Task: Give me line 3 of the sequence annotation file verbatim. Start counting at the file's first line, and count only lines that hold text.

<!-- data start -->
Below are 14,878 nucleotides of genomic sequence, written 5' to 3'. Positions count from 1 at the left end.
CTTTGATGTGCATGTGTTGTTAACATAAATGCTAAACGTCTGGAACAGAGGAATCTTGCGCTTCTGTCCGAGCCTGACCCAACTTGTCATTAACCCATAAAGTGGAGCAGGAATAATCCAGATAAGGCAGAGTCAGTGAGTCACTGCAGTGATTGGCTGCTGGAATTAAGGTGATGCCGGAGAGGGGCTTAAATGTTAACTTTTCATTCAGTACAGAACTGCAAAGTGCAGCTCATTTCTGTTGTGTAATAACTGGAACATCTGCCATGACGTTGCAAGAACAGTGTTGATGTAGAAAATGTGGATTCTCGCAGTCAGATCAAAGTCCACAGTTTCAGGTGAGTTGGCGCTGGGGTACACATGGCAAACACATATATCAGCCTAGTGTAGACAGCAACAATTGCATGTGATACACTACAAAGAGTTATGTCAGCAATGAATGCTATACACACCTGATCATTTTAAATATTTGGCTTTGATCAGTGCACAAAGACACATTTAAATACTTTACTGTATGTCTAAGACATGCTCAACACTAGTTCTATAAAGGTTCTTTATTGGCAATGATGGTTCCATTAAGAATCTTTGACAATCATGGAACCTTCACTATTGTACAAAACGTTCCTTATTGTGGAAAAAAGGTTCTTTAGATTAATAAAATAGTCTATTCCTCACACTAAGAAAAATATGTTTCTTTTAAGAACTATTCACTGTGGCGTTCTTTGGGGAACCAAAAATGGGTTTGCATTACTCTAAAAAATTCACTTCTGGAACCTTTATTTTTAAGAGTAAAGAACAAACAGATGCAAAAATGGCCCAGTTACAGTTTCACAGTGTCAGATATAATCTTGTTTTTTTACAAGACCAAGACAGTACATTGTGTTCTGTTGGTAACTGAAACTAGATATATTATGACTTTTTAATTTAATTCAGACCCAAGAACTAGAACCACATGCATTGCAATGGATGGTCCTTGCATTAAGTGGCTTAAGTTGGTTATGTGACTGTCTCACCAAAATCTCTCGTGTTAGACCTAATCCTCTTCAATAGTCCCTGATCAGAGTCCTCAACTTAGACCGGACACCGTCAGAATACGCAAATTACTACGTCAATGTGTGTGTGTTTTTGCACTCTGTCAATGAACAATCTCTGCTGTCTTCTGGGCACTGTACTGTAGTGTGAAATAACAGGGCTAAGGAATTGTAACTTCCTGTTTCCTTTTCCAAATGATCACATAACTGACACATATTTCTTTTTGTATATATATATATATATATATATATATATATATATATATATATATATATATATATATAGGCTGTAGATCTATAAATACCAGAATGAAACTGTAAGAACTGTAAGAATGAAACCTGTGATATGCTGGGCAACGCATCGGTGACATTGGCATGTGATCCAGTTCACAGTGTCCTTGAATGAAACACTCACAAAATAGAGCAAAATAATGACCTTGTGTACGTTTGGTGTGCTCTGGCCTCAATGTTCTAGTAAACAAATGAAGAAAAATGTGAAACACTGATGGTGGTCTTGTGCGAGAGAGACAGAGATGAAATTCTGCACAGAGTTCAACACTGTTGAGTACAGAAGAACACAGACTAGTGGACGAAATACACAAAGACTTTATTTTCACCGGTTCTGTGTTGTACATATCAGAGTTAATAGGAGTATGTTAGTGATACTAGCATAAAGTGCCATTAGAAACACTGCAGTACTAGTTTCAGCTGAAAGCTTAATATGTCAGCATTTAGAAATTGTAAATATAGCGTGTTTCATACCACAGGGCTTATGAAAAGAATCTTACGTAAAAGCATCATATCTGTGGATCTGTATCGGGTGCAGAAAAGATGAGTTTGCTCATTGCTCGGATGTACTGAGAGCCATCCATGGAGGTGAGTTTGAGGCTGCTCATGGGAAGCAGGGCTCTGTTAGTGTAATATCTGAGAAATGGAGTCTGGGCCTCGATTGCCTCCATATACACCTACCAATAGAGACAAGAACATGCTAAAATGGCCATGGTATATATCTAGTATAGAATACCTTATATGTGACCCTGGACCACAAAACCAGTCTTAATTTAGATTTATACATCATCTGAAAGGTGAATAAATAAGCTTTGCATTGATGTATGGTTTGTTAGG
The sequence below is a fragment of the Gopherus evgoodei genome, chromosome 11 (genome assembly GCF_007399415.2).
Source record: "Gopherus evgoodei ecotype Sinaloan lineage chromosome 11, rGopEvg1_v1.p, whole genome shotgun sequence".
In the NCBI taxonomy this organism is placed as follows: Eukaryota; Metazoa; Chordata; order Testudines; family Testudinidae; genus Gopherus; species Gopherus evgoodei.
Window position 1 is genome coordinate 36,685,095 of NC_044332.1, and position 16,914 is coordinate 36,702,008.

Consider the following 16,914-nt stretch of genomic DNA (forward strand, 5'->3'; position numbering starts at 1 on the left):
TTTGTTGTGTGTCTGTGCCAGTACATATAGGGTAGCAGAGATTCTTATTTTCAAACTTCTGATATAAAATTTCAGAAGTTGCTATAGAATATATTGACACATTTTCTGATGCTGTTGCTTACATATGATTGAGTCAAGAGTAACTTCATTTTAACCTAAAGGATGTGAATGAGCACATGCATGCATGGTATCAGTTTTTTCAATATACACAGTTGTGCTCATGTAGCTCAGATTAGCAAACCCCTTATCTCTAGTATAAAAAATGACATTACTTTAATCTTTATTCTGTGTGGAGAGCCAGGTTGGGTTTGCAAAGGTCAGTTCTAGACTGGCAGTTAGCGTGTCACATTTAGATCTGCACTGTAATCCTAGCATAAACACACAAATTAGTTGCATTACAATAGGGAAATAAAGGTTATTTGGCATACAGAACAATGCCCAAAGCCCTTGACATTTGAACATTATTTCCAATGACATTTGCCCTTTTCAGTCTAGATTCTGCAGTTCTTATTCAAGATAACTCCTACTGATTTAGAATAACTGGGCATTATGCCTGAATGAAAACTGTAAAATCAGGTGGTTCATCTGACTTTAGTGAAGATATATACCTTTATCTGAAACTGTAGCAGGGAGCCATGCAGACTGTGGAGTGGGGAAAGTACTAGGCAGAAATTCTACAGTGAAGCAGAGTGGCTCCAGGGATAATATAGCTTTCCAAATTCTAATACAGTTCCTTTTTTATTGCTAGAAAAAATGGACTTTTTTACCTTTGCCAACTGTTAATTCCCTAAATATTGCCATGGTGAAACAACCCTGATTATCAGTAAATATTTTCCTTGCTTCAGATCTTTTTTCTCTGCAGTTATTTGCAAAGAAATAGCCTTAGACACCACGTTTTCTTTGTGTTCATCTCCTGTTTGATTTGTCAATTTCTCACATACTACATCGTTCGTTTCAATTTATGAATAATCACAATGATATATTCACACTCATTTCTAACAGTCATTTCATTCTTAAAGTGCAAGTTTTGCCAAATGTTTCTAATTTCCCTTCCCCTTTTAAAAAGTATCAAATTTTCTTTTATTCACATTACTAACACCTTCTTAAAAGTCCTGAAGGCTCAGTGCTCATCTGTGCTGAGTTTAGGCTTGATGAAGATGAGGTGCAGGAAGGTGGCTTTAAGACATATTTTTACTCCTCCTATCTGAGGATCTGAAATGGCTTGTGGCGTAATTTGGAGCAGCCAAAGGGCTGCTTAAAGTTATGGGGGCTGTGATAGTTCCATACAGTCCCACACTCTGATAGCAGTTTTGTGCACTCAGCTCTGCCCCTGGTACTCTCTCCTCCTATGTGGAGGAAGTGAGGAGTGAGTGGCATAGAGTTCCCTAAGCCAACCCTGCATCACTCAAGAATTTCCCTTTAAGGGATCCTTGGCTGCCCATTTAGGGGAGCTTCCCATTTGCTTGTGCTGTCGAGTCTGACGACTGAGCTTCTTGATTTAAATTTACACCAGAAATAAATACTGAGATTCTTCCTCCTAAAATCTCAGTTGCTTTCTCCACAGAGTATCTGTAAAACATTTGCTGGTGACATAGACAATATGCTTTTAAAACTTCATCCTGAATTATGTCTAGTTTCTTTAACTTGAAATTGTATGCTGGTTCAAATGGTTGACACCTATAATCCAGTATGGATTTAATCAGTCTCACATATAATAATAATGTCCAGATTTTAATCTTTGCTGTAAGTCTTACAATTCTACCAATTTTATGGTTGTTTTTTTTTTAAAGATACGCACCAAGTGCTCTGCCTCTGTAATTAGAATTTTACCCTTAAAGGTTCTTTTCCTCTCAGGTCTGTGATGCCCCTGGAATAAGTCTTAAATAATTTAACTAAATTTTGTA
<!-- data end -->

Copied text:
The sequence below is a fragment of the Gopherus evgoodei genome, chromosome 11 (genome assembly GCF_007399415.2).